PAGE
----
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Criminal Defense Attorneys

Senate Bill 81 Resentencing: Must Dismiss Enhancement?

In the last few years, there have been numerous Assembly Bills and Senate Bills that dealt with a judge’s discretion or even the legal requirements for imposing a sentence enhancement.  It can be difficult to keep each one straight.

One thing that is certain, however, is that none are retroactive to a final sentence, but if the Secretary of the California Department of Corrections and Rehabilitation (CDCR) or the District Attorney notifies the judge that he or she should recall and resentence an individual, such new laws will apply if the judge agrees to resentence the individual.

Senate Bill 81 is one of the most sweeping of the recent resentencing laws.  Senate Bill 81 amended Penal Code § 1385 to now state that trial courts “shall dismiss a [sentencing] enhancement if it is in the furtherance of justice to do so.” 

Section 1385 nine “mitigating circumstances” and mandates that the presences of any of them “weighs greatly in favor of dismissing the enhancement unless the court finds that dismissal of the enhancement would endanger public safety,” which occurs if “there is a likelihood that the dismissal of the enhancement would result in physical injury or other serious danger to others.”

The nine mitigating circumstances are:
  1. Application of the enhancement would result in a discriminatory racial impact as described in paragraph (4) of subdivision (a) of Section 745;
  2. Multiple enhancements are alleged in a single case. In this instance, all enhancements beyond a single enhancement shall be dismissed;
  3. The application of an enhancement could result in a sentence of over 20 years. In this instance, the enhancement shall be dismissed;
  4. The current offense is connected to mental illness;
  5. The current offense is connected to prior victimization or childhood trauma;
  6. The current offense is not a violent felony as defined in subdivision (c) of Section 667.5;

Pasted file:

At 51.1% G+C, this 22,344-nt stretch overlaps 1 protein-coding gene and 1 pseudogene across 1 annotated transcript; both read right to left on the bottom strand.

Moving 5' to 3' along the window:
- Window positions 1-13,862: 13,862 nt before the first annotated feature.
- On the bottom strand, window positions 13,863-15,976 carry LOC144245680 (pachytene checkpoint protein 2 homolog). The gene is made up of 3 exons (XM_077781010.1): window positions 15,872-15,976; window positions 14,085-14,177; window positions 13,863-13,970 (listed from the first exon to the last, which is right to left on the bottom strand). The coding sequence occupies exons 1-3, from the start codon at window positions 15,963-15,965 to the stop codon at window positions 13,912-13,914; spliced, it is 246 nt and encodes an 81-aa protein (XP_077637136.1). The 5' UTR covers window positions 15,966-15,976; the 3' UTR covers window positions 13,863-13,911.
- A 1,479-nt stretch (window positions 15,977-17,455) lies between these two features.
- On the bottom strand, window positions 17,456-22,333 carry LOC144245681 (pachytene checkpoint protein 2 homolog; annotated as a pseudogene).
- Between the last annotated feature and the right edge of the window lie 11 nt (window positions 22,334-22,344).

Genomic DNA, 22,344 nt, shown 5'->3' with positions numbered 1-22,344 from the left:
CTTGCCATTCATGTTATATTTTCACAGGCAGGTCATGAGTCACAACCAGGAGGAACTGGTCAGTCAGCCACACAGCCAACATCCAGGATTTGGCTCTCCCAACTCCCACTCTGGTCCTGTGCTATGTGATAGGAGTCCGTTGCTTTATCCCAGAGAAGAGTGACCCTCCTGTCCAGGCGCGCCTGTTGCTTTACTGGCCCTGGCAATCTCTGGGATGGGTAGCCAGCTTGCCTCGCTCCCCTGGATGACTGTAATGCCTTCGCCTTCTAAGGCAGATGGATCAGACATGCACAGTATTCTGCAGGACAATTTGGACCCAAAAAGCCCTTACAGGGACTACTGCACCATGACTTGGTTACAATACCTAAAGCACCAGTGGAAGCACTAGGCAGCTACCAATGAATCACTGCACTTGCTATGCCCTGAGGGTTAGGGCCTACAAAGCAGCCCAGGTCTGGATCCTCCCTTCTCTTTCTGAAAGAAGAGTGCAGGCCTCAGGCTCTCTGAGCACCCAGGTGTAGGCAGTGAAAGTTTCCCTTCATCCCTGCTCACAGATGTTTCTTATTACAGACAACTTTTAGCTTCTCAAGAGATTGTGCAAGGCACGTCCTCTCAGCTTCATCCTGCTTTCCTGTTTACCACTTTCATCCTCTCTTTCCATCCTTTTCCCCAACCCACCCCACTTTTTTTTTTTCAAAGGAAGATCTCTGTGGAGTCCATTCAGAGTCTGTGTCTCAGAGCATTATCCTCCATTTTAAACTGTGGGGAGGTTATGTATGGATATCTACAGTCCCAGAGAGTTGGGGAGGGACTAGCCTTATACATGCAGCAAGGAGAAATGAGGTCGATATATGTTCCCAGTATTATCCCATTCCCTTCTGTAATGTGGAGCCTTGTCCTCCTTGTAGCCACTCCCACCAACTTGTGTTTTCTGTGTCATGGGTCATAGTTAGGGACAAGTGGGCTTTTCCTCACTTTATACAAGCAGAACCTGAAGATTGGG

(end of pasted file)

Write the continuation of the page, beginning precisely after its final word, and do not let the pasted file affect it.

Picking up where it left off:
7. The defendant was a juvenile when they committed the current offense or any prior juvenile adjudication that triggers the enhancement or enhancements applied in this case;
  8. The enhancement is based on a prior conviction that is over five years old; and
  9. Though a firearm was used in the current offense, it was inoperable or unloaded.
How this new law applies was put to the test by Maurice Walker in the Second Appellate District in a case arising out of the Clara Shortridge Foltz Courthouse.

In 1993, when Mr. Walker was a juvenile, he was adjudicated guilty of a robbery.  In 1992, as an adult, he was convicted of assault with a deadly weapon after he smashed a glass in his girlfriend’s face, breaking her nose and causing lacerations requiring over 100 stitches.  In 1995, he was convicted of defrauding an innkeeper.  In 2001 and again in 2007, he was convicted of felony drug possession, but successfully petitioned in 2015 to have the 2001 conviction reduced to a misdemeanor.  In 2009, Mr. Walker was found in violation of his probation from 2007 by making a criminal threat.

In 2012, Mr. Walker elbowed a woman in the mouth.  When a 77-year-old man in a wheelchair tried to intervene to stop defendant’s attack on the woman, Walker pulled out a knife and repeatedly stabbed the man in his arm. 

He was charged with numerous crimes and the jury found him guilty of all such crimes and found true all enhancements, two of which were among the nine on the SB 81 list.

The judge sentenced Mr. Walker to 20 years in state prison after agreeing to dismiss the juvenile strike because otherwise, Mr. Walker was eligible for a third strike sentence of 25 years to life.  The 20 years was ten years, doubled, plus 13 years for an elder abuse enhancement that was stayed.

In 2015, he petitioned for a writ of habeas corpus seeking resentencing wherein he asked the court to dismiss each one-year prior prison term enhancement.  The judge dismissed one such enhancement only and Walker appealed to the Second Appellate District.

The Second Appellate District explained that SB 81 could apply because one of the prior conviction was for a prior conviction over five years old and multiple enhancements were alleged. 

However, the Second Appellate District did not find the trial court abused its discretion in denying additional dismissals of enhancements because the judge found doing so would result in physical injury to others because Walker had a history of unprovoked attacks (in 1992 and 2012).

While one may find this ruling harsh, we offer this to exemplify how courts are applying SB 81.

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